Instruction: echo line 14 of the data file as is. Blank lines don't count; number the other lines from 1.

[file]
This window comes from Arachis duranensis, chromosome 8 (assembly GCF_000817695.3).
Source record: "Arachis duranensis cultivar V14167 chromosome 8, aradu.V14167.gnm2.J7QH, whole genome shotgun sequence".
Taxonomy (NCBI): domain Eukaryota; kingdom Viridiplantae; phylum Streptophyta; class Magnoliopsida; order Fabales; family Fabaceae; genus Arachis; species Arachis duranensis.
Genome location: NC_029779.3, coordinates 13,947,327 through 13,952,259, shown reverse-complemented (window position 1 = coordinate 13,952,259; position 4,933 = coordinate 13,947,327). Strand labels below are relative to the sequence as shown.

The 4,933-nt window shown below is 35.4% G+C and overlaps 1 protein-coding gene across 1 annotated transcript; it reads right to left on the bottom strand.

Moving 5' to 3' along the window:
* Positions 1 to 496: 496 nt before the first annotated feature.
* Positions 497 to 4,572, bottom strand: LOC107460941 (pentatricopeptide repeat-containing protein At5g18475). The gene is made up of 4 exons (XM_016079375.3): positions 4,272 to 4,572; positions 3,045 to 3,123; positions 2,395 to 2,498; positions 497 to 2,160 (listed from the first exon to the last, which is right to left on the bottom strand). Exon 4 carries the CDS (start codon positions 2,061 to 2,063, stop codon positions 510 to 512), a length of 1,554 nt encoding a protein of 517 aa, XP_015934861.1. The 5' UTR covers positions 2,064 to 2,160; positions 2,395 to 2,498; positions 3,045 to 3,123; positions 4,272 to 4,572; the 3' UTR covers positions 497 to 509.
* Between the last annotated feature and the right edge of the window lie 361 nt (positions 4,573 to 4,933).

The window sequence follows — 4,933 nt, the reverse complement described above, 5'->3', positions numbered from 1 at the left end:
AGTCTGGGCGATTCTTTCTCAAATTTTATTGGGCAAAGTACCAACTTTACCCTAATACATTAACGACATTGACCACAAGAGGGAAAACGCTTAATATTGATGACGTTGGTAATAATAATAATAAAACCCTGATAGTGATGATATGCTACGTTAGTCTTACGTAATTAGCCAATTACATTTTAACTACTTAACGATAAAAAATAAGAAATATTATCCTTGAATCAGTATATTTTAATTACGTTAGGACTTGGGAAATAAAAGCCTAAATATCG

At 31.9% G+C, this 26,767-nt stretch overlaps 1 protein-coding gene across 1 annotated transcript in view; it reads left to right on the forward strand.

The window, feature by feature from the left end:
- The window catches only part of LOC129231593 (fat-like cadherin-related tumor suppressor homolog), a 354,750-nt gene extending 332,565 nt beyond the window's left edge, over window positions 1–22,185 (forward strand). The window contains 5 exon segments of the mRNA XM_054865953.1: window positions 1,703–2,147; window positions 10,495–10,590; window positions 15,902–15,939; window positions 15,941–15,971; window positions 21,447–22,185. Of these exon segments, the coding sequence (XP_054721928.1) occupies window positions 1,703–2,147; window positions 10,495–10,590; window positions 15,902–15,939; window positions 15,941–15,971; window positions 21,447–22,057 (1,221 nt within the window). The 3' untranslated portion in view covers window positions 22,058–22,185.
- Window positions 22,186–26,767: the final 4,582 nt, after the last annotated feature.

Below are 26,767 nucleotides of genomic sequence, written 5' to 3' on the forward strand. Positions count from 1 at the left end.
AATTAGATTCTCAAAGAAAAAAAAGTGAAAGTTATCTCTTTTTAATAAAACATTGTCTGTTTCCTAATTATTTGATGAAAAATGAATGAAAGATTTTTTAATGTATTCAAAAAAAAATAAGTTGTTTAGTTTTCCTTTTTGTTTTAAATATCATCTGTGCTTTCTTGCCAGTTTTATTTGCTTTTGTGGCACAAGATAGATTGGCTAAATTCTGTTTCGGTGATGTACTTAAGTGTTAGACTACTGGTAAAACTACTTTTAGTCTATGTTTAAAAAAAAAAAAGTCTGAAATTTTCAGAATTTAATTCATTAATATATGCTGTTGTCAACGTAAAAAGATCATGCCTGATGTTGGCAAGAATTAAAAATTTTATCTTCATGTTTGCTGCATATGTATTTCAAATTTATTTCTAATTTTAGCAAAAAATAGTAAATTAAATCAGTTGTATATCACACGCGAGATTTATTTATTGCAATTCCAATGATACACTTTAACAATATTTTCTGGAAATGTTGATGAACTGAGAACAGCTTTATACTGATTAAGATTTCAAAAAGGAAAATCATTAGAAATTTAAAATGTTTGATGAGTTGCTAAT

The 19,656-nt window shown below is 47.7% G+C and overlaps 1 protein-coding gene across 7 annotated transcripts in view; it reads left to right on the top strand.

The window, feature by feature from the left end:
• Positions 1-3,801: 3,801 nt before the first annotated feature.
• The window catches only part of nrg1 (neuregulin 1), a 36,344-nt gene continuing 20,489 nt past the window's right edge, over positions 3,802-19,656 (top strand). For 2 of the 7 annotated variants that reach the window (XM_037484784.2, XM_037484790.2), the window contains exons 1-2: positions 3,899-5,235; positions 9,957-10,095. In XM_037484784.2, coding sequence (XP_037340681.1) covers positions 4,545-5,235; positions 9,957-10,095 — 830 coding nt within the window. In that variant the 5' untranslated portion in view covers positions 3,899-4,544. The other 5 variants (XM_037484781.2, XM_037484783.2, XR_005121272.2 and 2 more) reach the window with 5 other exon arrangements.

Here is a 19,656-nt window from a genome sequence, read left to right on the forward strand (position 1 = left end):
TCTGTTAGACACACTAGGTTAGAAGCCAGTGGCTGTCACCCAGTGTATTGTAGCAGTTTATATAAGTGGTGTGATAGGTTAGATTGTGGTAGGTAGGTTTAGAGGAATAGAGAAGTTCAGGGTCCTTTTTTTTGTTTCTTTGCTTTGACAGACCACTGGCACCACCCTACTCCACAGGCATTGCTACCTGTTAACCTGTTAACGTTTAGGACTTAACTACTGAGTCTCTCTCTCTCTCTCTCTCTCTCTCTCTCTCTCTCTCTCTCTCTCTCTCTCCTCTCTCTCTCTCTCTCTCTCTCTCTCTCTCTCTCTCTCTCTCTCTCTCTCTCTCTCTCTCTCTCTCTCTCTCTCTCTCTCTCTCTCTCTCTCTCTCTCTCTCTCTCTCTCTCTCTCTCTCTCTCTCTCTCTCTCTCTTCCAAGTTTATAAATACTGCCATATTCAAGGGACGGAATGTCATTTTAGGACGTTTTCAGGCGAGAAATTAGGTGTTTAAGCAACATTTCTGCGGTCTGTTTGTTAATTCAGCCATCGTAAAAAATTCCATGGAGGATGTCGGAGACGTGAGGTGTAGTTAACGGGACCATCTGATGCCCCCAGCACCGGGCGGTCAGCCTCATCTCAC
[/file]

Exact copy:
- The window catches only part of LOC129231593 (fat-like cadherin-related tumor suppressor homolog), a 354,750-nt gene extending 332,565 nt beyond the window's left edge, over window positions 1–22,185 (forward strand). The window contains 5 exon segments of the mRNA XM_054865953.1: window positions 1,703–2,147; window positions 10,495–10,590; window positions 15,902–15,939; window positions 15,941–15,971; window positions 21,447–22,185. Of these exon segments, the coding sequence (XP_054721928.1) occupies window positions 1,703–2,147; window positions 10,495–10,590; window positions 15,902–15,939; window positions 15,941–15,971; window positions 21,447–22,057 (1,221 nt within the window). The 3' untranslated portion in view covers window positions 22,058–22,185.